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The Tudor Society

Edward Plantagenet, Earl of Warwick

The brief life of Edward Plantagenet, 17th Earl of Warwick, can be interpreted as an exercise in the harsh realpolitik of fifteenth-century England. The only son and heir of George, Duke of Clarence, Edward was born on 25 February 1475 in Warwick; his sister Margaret had been born two years previously. He was the nephew of the first Yorkist king, Edward IV, who had seized the throne from Henry VI in 1461. Edward's mother Isabel, sister of Richard III's consort Anne Neville, died when he was an infant, and his father was executed for treason in 1478. The lands of Clarence were seized by the Crown, including those belonging to his infant son. In 1481, Edward was placed in the wardship of Thomas Grey, Marquis of Dorset. He attended the coronation of his uncle Richard in 1483 and was knighted at the investiture of Richard's heir, also named Edward, at York in September. The prince died the following year and it is possible that the king considered the Earl of Warwick as his heir.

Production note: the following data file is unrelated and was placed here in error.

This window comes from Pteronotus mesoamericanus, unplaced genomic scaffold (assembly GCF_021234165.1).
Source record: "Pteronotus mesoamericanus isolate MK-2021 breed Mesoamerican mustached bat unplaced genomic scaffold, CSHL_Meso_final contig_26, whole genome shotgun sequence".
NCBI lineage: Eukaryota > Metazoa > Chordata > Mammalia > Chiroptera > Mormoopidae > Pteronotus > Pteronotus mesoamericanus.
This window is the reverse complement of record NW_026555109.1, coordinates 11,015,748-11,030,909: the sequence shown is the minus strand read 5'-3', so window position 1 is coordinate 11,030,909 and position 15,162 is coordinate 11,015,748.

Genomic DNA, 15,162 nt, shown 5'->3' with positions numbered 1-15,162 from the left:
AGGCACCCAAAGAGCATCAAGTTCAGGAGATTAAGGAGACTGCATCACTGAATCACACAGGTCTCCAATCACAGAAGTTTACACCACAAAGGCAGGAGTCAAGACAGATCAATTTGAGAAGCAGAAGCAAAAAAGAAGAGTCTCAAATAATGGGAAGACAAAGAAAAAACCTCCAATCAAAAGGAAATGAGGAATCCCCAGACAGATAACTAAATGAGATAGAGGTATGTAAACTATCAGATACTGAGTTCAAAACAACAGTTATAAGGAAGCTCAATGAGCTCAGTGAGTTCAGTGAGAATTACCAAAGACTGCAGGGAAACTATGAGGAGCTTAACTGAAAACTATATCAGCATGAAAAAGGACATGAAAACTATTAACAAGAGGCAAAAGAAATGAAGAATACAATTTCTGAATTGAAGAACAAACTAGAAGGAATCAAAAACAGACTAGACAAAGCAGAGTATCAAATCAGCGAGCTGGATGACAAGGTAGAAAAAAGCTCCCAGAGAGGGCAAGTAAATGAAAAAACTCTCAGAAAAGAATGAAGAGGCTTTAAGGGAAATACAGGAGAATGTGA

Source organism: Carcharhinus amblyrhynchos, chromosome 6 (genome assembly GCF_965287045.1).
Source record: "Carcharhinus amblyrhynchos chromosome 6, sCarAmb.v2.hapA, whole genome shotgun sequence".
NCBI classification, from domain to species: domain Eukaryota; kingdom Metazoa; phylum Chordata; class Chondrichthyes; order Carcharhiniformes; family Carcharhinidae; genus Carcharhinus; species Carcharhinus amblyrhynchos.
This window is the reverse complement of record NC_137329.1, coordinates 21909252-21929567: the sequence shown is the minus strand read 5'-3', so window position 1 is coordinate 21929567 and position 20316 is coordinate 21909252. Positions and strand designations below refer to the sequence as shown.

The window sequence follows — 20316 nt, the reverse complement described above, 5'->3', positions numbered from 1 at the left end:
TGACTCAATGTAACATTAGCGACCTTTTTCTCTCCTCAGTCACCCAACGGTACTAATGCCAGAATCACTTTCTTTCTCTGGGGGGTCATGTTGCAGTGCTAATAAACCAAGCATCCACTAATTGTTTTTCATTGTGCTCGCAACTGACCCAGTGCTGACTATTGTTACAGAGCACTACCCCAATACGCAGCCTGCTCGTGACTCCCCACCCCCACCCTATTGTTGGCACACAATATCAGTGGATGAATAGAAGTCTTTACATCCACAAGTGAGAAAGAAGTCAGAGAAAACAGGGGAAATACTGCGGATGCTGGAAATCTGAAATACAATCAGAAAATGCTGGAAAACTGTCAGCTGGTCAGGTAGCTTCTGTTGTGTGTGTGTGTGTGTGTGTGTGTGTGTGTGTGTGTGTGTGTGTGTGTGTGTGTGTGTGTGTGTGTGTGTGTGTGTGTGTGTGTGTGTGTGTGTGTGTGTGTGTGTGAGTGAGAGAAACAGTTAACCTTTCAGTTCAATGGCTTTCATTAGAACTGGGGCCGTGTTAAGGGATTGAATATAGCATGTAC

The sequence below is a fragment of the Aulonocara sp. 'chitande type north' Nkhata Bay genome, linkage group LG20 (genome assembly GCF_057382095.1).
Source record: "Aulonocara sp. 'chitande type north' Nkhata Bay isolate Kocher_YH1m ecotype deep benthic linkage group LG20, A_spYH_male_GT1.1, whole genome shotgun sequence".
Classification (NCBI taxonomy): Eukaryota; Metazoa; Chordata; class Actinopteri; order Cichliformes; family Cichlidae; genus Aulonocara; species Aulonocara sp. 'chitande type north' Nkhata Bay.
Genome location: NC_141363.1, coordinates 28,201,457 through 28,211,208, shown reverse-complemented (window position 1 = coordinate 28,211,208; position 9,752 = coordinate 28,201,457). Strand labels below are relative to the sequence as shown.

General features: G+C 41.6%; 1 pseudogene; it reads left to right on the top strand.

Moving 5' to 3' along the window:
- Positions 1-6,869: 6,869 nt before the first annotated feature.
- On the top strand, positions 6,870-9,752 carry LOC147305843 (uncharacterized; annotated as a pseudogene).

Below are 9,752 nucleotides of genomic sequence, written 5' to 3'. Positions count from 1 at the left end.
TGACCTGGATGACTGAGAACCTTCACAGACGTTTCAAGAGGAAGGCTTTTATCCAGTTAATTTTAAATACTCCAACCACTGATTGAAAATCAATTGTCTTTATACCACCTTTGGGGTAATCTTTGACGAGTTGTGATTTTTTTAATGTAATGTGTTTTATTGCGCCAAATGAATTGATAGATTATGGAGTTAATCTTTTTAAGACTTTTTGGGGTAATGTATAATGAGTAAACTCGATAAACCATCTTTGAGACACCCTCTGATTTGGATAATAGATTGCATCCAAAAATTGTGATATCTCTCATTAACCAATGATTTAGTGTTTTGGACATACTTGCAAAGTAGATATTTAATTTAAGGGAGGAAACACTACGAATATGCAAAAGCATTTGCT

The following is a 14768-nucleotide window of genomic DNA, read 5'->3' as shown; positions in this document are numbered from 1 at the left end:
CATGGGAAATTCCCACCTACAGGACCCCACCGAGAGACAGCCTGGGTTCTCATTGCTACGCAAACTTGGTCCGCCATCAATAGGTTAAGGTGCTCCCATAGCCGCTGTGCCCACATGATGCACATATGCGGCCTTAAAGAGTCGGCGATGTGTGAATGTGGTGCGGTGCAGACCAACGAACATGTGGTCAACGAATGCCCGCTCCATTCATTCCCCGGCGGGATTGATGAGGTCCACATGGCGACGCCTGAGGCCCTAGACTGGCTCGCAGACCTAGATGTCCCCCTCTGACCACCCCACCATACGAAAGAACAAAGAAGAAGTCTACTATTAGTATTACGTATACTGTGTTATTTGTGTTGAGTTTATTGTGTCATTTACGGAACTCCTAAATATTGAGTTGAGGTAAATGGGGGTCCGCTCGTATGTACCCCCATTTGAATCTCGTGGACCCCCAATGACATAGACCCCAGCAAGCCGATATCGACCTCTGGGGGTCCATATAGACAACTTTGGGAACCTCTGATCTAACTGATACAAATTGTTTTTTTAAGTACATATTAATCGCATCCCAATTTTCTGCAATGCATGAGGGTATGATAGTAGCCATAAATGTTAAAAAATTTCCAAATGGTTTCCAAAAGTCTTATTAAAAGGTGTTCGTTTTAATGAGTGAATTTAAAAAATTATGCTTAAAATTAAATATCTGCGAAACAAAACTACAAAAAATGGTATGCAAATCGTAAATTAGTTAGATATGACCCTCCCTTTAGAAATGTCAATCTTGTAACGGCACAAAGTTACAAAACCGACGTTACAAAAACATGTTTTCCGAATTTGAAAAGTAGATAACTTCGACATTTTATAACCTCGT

During Richard III's reign, Edward resided at Sheriff Hutton in North Yorkshire in the company of his cousins John, Earl of Lincoln, and Elizabeth, later Queen of England. Christine Carpenter has indicated that the king surely favoured his nephew John as heir to the throne rather than his nephew Edward, in view of ‘the dangers of drawing attention to the fact that Edward had a better claim to the throne than Richard himself.’ However, as the son of a convicted traitor, it is improbable that Edward could have convincingly pressed his claim had he been so inclined.

Traditionally it has been speculated that the earl of Warwick was disabled, primarily because the Tudor chronicler Edward Hall later asserted that Warwick’s imprisonment ‘out of all company of men, and sight of beasts, in so much that he could not discern a goose from a capon.’ This comment, however, seems to suggest that the earl’s education was limited, rather than indicating a disability.